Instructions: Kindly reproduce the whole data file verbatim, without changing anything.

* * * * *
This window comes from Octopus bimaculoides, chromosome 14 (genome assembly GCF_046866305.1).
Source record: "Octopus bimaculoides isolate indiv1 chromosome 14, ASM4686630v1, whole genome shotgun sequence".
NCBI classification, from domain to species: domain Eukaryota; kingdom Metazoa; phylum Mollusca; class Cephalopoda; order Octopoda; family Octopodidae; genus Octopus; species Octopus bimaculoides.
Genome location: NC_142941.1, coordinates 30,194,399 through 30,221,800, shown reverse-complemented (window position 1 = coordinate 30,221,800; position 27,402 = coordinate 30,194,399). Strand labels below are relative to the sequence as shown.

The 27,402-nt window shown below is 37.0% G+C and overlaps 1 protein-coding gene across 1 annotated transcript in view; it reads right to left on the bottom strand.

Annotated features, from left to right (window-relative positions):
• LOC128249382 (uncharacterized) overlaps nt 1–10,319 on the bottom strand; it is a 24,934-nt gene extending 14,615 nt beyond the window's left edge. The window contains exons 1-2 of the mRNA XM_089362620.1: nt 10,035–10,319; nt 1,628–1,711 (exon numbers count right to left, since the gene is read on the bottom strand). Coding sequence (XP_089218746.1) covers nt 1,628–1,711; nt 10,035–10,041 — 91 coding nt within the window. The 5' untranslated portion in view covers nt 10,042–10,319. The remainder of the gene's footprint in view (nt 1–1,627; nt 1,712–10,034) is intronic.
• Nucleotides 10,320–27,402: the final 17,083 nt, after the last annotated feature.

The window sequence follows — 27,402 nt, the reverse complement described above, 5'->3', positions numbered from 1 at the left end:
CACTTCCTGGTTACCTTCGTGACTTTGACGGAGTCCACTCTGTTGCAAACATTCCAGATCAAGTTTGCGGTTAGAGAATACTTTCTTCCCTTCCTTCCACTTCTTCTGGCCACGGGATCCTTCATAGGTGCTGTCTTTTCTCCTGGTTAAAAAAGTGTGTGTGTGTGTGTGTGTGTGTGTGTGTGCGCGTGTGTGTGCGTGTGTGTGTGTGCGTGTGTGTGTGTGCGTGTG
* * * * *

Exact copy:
This window comes from Octopus bimaculoides, chromosome 14 (genome assembly GCF_046866305.1).
Source record: "Octopus bimaculoides isolate indiv1 chromosome 14, ASM4686630v1, whole genome shotgun sequence".
NCBI classification, from domain to species: domain Eukaryota; kingdom Metazoa; phylum Mollusca; class Cephalopoda; order Octopoda; family Octopodidae; genus Octopus; species Octopus bimaculoides.
Genome location: NC_142941.1, coordinates 30,194,399 through 30,221,800, shown reverse-complemented (window position 1 = coordinate 30,221,800; position 27,402 = coordinate 30,194,399). Strand labels below are relative to the sequence as shown.

The 27,402-nt window shown below is 37.0% G+C and overlaps 1 protein-coding gene across 1 annotated transcript in view; it reads right to left on the bottom strand.

Annotated features, from left to right (window-relative positions):
• LOC128249382 (uncharacterized) overlaps nt 1–10,319 on the bottom strand; it is a 24,934-nt gene extending 14,615 nt beyond the window's left edge. The window contains exons 1-2 of the mRNA XM_089362620.1: nt 10,035–10,319; nt 1,628–1,711 (exon numbers count right to left, since the gene is read on the bottom strand). Coding sequence (XP_089218746.1) covers nt 1,628–1,711; nt 10,035–10,041 — 91 coding nt within the window. The 5' untranslated portion in view covers nt 10,042–10,319. The remainder of the gene's footprint in view (nt 1–1,627; nt 1,712–10,034) is intronic.
• Nucleotides 10,320–27,402: the final 17,083 nt, after the last annotated feature.

The window sequence follows — 27,402 nt, the reverse complement described above, 5'->3', positions numbered from 1 at the left end:
CACTTCCTGGTTACCTTCGTGACTTTGACGGAGTCCACTCTGTTGCAAACATTCCAGATCAAGTTTGCGGTTAGAGAATACTTTCTTCCCTTCCTTCCACTTCTTCTGGCCACGGGATCCTTCATAGGTGCTGTCTTTTCTCCTGGTTAAAAAAGTGTGTGTGTGTGTGTGTGTGTGTGTGTGTGCGCGTGTGTGTGCGTGTGTGTGTGTGCGTGTGTGTGTGTGCGTGTG